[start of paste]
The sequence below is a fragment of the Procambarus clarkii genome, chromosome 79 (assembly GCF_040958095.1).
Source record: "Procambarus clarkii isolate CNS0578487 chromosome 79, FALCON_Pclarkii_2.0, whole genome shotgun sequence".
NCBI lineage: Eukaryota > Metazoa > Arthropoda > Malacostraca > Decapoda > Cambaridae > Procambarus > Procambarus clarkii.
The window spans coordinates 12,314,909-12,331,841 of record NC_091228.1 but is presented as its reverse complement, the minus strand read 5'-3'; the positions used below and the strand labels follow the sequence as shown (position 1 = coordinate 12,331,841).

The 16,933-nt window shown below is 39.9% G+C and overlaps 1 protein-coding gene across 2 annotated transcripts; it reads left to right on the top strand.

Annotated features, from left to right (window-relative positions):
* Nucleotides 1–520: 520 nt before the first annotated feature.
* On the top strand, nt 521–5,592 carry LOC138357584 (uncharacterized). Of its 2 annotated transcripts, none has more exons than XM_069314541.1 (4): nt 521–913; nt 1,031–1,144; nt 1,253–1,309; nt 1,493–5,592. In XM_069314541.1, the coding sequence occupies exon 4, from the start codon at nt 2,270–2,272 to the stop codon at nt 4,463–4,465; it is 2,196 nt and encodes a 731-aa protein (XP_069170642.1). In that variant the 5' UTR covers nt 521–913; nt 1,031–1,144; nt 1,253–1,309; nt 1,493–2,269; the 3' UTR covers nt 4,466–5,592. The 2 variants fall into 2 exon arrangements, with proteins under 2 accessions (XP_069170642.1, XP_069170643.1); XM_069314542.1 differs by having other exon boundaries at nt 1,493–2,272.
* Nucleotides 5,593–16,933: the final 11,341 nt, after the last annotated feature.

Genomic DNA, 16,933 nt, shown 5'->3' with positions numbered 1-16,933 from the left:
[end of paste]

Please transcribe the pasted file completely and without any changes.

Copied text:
The sequence below is a fragment of the Procambarus clarkii genome, chromosome 79 (assembly GCF_040958095.1).
Source record: "Procambarus clarkii isolate CNS0578487 chromosome 79, FALCON_Pclarkii_2.0, whole genome shotgun sequence".
NCBI lineage: Eukaryota > Metazoa > Arthropoda > Malacostraca > Decapoda > Cambaridae > Procambarus > Procambarus clarkii.
The window spans coordinates 12,314,909-12,331,841 of record NC_091228.1 but is presented as its reverse complement, the minus strand read 5'-3'; the positions used below and the strand labels follow the sequence as shown (position 1 = coordinate 12,331,841).

The 16,933-nt window shown below is 39.9% G+C and overlaps 1 protein-coding gene across 2 annotated transcripts; it reads left to right on the top strand.

Annotated features, from left to right (window-relative positions):
* Nucleotides 1–520: 520 nt before the first annotated feature.
* On the top strand, nt 521–5,592 carry LOC138357584 (uncharacterized). Of its 2 annotated transcripts, none has more exons than XM_069314541.1 (4): nt 521–913; nt 1,031–1,144; nt 1,253–1,309; nt 1,493–5,592. In XM_069314541.1, the coding sequence occupies exon 4, from the start codon at nt 2,270–2,272 to the stop codon at nt 4,463–4,465; it is 2,196 nt and encodes a 731-aa protein (XP_069170642.1). In that variant the 5' UTR covers nt 521–913; nt 1,031–1,144; nt 1,253–1,309; nt 1,493–2,269; the 3' UTR covers nt 4,466–5,592. The 2 variants fall into 2 exon arrangements, with proteins under 2 accessions (XP_069170642.1, XP_069170643.1); XM_069314542.1 differs by having other exon boundaries at nt 1,493–2,272.
* Nucleotides 5,593–16,933: the final 11,341 nt, after the last annotated feature.

Genomic DNA, 16,933 nt, shown 5'->3' with positions numbered 1-16,933 from the left: